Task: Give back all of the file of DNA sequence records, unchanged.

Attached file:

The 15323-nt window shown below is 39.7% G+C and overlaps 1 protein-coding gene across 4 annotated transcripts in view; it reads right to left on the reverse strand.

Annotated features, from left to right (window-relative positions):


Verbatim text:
The 15323-nt window shown below is 39.7% G+C and overlaps 1 protein-coding gene across 4 annotated transcripts in view; it reads right to left on the reverse strand.

Annotated features, from left to right (window-relative positions):